Home Assistant Core 2022.8 brings back what the previous release took from us: Bluetooth support. Except, this time around, things are much better. Bluetooth is becoming a first-class citizen in the form of the Bluetooth Monitoring and Discovery integration. This means that Bluetooth devices are automatically discovered and have the ability to push device updates to other integrations providing them.
As this is the first release bringing full support for the new Bluetooth Monitoring and Discovery integration, the list of integrations is modest, but covers two popular providers of such devices: Govee and Xiaomi. Alongside them, Inkbird, Moat, and SensorPush are also added, bringing the total number of new Bluetooth integrations up to five. Another integration, SwitchBot, will also make use of Bluetooth, making it a push-based integration and subsequently providing a much more stable and offline cloud-free experience.
How Home Assistant handles Bluetooth integrations
The new Bluetooth integration isn’t limited to just the Home Assistant Operating System running on a Raspberry Pi. Those running Home Assistant Supervised, Container, or Core, will require a compatible Bluetooth adapter which must be accessible to Home Assistant. Below is a selection of known working Bluetooth adapters, taken from the official documentation:
Not recommended are the TP-Link UB400 and UB500, due to frequent connection failures. When choosing an adapter, I recommend future-proofing your setup by going with one that supports at least Bluetooth 5.0. If you wish to integrate devices that are out of a standard dongle-style adapter’s reach, consider a long-range option such as the XDO BT802.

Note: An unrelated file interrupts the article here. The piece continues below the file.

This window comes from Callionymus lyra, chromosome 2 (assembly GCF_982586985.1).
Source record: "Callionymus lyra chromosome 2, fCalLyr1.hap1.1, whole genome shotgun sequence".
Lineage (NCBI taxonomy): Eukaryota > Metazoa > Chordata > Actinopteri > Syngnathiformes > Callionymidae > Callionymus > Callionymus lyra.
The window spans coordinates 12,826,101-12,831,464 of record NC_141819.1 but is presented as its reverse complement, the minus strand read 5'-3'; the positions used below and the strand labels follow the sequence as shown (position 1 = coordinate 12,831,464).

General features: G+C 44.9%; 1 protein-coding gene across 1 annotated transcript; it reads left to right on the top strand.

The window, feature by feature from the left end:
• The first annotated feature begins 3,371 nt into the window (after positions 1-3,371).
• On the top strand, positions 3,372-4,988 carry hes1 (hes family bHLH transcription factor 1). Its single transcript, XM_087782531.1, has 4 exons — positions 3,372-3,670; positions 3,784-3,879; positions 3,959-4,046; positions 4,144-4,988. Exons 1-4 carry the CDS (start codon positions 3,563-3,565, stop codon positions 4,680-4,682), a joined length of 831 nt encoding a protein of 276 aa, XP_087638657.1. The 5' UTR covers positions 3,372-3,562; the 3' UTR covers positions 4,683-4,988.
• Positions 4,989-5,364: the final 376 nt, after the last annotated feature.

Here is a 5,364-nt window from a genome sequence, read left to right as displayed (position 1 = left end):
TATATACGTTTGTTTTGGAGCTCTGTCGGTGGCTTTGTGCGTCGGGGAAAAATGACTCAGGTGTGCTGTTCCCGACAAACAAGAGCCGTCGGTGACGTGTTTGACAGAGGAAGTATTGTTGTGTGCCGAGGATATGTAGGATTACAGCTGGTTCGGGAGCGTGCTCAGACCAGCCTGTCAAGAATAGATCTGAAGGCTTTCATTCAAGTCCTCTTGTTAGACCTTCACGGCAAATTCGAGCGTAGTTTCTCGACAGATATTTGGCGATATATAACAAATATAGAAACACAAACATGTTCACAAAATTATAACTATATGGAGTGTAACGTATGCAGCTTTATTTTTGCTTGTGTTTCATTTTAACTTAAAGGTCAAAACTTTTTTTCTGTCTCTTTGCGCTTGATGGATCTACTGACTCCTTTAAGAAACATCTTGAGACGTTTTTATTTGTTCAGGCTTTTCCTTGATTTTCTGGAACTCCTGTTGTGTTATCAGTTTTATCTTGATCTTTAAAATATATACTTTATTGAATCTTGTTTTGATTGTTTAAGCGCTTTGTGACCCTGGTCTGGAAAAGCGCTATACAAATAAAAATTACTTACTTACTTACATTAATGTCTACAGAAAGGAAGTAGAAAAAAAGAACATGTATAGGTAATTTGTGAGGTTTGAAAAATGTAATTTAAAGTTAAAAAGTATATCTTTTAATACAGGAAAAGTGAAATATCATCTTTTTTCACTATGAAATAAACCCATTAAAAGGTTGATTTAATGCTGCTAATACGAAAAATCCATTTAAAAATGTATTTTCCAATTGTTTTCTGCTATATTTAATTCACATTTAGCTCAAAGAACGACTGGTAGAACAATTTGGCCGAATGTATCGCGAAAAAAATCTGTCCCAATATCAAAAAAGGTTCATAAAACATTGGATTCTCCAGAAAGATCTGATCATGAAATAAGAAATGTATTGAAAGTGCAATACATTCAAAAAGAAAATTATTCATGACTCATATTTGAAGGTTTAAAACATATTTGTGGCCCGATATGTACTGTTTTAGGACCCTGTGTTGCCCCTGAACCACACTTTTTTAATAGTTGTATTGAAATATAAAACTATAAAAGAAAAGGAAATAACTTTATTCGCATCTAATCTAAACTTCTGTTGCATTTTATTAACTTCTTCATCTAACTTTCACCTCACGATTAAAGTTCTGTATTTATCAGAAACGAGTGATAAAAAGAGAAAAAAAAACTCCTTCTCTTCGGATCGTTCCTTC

If you are already using a Bluetooth integration in your Home Assistant setup, this update might require you to add a second. Only integrations that have been migrated to the new system can share an adapter, while some legacy integration need exclusive access to one. There will come a point when all integrations will be updated, but until then, legacy integration won’t play nicely with the Bluetooth Monitoring and Discovery integration.
Don’t ignore the dangers of using Bluetooth and Bluetooth Low Energy (BLE)
With all that said, I still wouldn’t recommend you fill your smart home with Bluetooth devices for several reasons. For starters, Bluetooth sensors don’t mesh. While Bluetooth is technically capable of creating a mesh, I know of very few Bluetooth devices that are mains-powered and could act as routers. As a consequence, the reach of your Bluetooth signal will be very limited. You are much better off building a solid Zigbee 3.0 network, which reliably covers every room of your home.
The second reason is that Bluetooth might wreak havoc with your existing Wi-Fi and Zigbee networks. Bluetooth operates on the same 2.4 GHz band as the before mentioned technologies and might be the cause of interference. While Bluetooth does use 79 radio frequency channels, you have no control over them, whereas you can set your Wi-Fi and Zigbee channels to overlap as little as possible. Bluetooth can also be disrupted by other devices, such as external USB drives, forcing you to use extension cables.
Lastly, there are few Bluetooth devices, for which you won’t find an alternative that makes use of Zigbee (or Thread in the future). If you still insist on using Bluetooth devices, an ESP32 running ESPHome might be able to communicate with them, without you having to use extension cables. For those in need of a way to control SwitchBot’s bots, curtains, temp meters, contact sensors, and motion sensors, there is SwitchBot-MQTT-BLE-ESP32.